At least 180 cases of severe hepatitis in children reported from 36 states and territories are under investigation to see whether they are connected with the outbreak of recent months, the Centers for Disease Control and Prevention (CDC) has said.
This number, last updated on May 18, is up significantly from May 5, when 109 cases were reported, but part of the rise is because the CDC is also looking at older cases of liver damage in children as it investigates the possible link to adenovirus 41.
"Since CDC’s investigation looks at patients reported back to October of 2021, most of these numbers involve patients that are just now being reported, rather than new cases of hepatitis," the CDC said in a statement. "So not all are recent, and some may ultimately wind up not being linked to this current investigation."
The number of child patients with severe liver damage requiring liver transplants has gone down since their last update on May 5, from 15 percent to 9 percent, while the total number of deaths attributed to the condition remains at six.
The CDC is continuing to test for potential causes of the liver inflammation, including hepatitis viruses A, B, C, D, and E. However, as with other investigations taking place around the world, adenovirus 41 is considered a "strong lead".
"Further laboratory tests are being conducted to look more closely at the virus genome and other potential pathogens, such as SARS-CoV-2," the CDC added. They are not the first to suspect a possible link with COVID-19, with experts writing in The Lancet of a possible link between the virus and the liver damage seen in recent months.
In April, a likely culprit emerged: adenovirus type 41, which was found in 75 percent of children tested, according to one study. Sixteen percent also tested positive for COVID-19, though the UK Health Security Agency stressed that COVID-19 was prevalent during the time of admission, so this was not unexpected.
However, as Professor Will Irving of the University of Nottingham explained in April, this still leaves the puzzle as to why the adenovirus could be causing liver damage when it hadn't done previously.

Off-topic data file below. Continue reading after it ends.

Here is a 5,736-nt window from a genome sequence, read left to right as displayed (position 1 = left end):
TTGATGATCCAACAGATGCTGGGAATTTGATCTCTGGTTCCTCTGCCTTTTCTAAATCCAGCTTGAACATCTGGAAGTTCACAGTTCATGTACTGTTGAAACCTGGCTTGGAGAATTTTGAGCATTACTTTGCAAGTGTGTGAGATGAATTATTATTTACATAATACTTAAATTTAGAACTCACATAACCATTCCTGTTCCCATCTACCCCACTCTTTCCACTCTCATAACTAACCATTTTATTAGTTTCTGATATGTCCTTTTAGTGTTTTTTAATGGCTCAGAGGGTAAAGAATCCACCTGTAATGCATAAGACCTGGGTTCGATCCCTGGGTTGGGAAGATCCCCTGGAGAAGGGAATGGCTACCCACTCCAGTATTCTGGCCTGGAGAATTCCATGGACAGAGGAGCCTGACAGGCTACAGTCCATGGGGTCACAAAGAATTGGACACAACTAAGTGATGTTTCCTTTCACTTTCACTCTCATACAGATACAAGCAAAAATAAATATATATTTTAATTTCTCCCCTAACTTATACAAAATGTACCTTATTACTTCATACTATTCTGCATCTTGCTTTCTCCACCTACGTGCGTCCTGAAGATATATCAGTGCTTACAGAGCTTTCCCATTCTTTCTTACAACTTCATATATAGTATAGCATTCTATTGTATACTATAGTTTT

"The link with adenovirus infection remains tantalising – a definite possibility but not yet proven," Irving said. "There are very few case reports in the global literature of adenovirus infection being associated with hepatitis in immunocompetent children (or adults) – so if it transpires that adenoviral infection is involved in causing this disease outbreak, there will be a need to explain why the natural history of adenovirus infection has changed so dramatically in 2022."
The correspondence piece published in The Lancet suggested a possible answer: previous COVID-19 infection, lurking in the intestines. "SARS-CoV-2 viral persistence in the gastrointestinal tract can lead to repeated release of viral proteins across the intestinal epithelium, giving rise to immune activation," the team wrote.
They explain that when the immune system is also met with adenovirus infection, this could trigger an over-reaction to the infection, releasing large amounts of inflammatory proteins and inflaming the liver.
"We hypothesise that the recently reported cases of severe acute hepatitis in children could be a consequence of adenovirus infection with intestinal trophism in children previously infected by SARS-CoV-2 and carrying viral reservoirs," they posit.
"We suggest that children with acute hepatitis be investigated for SARS-CoV-2 persistence in stool, T-cell receptor skewing, and IFN-γ upregulation, because this could provide evidence of a SARS-CoV-2 superantigen mechanism in an adenovirus-41F-sensitised host."
The CDC stress that severe hepatitis in children remains rare, but encourages parents and carers to be aware of the signs of the disease, especially jaundice (the yellowing of the skin and eyes).